“The world was shocked when pictures circulated in 2004 showing low-ranking U.S. soldiers physically and sexually abusing prisoners from the Abu Ghraib prison in Iraq,” the study says. “One could point to these examples as support for the popular idea that ‘power corrupts.’

“However, we believe there is more to the story. Although it is true that the prison guards had power, it is equally true that their roles provided little to no respect and admiration in the eyes of others. They had power but they lacked status. We posit that understanding the combinations of these two variables — power and status — produces key insights into the causes of destructive and demeaning behavior,” the study says.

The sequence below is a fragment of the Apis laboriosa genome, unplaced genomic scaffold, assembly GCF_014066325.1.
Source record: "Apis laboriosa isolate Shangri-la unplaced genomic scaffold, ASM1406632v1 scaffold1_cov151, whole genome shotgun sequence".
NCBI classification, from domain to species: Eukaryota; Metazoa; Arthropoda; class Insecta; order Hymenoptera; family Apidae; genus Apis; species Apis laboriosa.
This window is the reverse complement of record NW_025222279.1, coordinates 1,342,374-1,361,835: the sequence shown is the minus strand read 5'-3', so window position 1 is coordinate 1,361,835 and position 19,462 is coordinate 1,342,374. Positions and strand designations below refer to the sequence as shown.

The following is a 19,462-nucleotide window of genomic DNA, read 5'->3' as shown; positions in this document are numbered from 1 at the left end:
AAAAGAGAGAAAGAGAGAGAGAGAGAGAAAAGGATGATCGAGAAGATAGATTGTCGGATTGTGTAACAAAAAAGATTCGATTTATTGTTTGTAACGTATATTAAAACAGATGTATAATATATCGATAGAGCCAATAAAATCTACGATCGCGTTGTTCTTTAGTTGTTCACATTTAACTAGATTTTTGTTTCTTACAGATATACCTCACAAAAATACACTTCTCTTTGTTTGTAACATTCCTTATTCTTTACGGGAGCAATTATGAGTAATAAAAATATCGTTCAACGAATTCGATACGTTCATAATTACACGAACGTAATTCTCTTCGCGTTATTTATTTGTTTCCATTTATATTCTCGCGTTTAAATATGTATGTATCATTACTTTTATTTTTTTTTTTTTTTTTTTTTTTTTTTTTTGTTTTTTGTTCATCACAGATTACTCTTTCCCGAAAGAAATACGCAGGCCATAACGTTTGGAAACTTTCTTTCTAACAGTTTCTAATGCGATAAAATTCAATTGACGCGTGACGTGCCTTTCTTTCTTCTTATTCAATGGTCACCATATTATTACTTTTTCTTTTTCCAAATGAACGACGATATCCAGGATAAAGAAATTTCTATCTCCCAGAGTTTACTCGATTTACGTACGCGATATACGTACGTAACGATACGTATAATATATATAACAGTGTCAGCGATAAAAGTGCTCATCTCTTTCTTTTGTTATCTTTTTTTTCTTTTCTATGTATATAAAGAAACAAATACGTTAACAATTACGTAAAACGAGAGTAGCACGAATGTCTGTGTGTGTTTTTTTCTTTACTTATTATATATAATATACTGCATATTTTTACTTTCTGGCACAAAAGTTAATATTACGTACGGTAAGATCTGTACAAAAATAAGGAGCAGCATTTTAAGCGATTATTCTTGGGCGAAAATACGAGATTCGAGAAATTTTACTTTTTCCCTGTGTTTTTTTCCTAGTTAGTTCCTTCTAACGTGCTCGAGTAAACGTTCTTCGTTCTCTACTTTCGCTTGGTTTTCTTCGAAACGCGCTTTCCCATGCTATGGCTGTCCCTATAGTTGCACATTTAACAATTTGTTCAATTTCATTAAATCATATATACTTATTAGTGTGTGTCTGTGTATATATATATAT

The researchers held experiments with students who were randomly assigned a high-status “idea producer” role or low-status “worker” role.

The students were asked to select from a list of 10 activities for the others to perform. Five of the most demeaning commands were: Say “I’m filthy” five times, say “I am not worthy” five times, bark like a dog three times, state three negative personal traits and count backward from 500 in increments of seven.

The least five demeaning activities were: Write a short essay on your experiences today, say a funny joke, clap hands 50 times, do five pushups, and jump up and down 10 times on one leg, the study said.

The research found that “individuals in high-power/low-status roles chose more demeaning activities for their partners (e.g., bark like a dog, say “I am filthy”) than did those in any other combination of power and status roles.”…

 

 

 
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Posted by on September 25, 2011 in General